Tomato plants thrive when grown in composted soil that drains well. They do not do well when overfertilized because it encourages lush foliage growth at the expense of setting fruit. A side dressing of fertilizer added when the plants are between 5 and 10 inches tall encourages strong stem and branch growth. Heirloom tomatoes are indeterminate-type plants that can grow 8 to 10 feet in length and give fruit the entire growing season. Using compost as a fertilizer for heirloom and hybrid tomatoes also increases their nutritional value, according to a 2007 study at the University of California at Davis.
Homemade Compost Fertilizer
Tomato plants receive the nutrients from compost as the plant needs them. The nutrients from decomposed organic matter in compost cycle from the soil through the root system to the growing tomatoes in response to the plant's needs. Synthetic fertilizers release a sudden burst of phosphorus, nitrogen and potassium to the plant that the plant may not be able to absorb all at once. Compost works in synergy with the plant. Homemade compost is the least expensive tomato fertilizer available. It is easily made from kitchen and yard wastes put into a commercial compost bin or a simple pile. Water and air help create the decay process, and compost is finished in three to six months.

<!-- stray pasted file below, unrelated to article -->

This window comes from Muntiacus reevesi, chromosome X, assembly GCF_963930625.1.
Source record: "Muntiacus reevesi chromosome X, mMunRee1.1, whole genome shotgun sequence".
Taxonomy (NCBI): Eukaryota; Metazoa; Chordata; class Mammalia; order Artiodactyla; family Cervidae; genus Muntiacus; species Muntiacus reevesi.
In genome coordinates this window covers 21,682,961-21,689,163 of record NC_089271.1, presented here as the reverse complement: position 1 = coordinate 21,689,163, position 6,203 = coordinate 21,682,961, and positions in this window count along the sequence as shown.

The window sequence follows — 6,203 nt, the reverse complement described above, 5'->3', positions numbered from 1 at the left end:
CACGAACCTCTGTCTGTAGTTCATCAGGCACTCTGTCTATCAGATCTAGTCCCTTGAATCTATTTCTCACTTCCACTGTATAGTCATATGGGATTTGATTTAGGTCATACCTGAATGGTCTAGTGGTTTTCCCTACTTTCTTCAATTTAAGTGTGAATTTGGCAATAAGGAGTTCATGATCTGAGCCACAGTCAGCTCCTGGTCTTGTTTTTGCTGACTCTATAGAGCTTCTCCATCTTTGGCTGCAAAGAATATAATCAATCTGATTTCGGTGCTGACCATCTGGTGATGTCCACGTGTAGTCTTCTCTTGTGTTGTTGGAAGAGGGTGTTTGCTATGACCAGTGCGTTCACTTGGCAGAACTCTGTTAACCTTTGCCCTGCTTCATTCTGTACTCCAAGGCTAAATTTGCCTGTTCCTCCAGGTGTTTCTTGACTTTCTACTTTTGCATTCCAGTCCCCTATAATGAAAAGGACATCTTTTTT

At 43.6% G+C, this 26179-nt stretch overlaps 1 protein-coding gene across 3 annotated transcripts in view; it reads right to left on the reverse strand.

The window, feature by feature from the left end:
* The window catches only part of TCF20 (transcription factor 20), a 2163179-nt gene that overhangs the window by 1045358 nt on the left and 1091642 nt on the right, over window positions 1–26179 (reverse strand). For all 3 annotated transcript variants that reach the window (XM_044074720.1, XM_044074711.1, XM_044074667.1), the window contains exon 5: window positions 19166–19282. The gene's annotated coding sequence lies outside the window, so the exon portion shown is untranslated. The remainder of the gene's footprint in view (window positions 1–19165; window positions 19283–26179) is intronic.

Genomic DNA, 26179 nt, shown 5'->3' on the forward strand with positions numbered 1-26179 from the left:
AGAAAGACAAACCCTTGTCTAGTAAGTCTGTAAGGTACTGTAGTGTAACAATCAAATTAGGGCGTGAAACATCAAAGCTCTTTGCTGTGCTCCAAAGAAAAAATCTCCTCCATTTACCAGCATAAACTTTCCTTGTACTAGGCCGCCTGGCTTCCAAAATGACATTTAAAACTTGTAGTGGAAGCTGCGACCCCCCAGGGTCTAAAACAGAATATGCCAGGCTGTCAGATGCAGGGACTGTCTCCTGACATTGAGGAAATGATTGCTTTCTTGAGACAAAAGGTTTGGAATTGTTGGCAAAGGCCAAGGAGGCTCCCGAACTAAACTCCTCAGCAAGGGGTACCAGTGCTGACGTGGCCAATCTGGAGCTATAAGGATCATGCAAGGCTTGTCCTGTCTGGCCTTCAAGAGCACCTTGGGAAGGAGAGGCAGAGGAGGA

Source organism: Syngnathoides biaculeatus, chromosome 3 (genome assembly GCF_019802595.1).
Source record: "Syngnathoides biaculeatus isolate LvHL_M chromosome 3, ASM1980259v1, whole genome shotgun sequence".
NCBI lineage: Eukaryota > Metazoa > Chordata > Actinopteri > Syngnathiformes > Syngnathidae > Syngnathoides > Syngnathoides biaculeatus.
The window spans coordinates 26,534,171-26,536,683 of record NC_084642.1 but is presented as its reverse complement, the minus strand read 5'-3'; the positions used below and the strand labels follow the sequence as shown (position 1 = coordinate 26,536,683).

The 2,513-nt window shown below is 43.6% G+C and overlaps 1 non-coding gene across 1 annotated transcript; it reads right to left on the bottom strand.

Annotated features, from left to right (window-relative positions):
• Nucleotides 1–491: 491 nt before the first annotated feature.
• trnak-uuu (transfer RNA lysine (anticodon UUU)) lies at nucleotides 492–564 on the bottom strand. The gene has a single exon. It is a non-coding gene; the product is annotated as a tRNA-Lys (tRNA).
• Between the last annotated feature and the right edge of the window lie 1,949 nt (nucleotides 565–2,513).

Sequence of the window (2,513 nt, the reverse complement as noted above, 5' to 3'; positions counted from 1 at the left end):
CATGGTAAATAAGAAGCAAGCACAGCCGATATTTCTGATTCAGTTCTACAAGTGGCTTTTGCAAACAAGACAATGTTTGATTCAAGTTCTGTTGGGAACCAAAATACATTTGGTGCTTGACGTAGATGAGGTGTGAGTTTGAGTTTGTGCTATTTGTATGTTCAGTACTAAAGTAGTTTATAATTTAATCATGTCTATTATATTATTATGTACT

Commercial Natural Fertilizer
Commercially available natural fertilizers add billions of microorganisms to the soil to assist tomatoes in healthy growth. Microorganisms create soil that is nutrient-rich. Fish bone meal, feather meal, kelp meal, mined potassium sulphate and alfalfa meal provide the microorganisms in natural fertilizers. Soil that is subjected to synthetic fertilizers becomes dry, grey and lifeless over time. Erosion problems are created by lifeless soil. Commercially available compost fertilizers have high organic matter content so they contribute to the revitalization of soil. Tomatoes grow well in soil that has high organic content.
Worm Compost Fertilizer
Tomatoes need high phosphorus content in fertilizer to set blossoms and fruit. The National Garden Bureau suggests using a fertilizer with higher phosphorus than nitrogen content, such as worm compost products. Worm compost has seven times higher phosphorus content than common garden soil. There are many organic fertilizers that are based on vermicompost available at garden centers. Worm compost is added to tomato plants as a side dressing fertilizer before the fruit sets. Worm composting is often taught in local city recycling programs because it is small and easy to manage for urban gardening.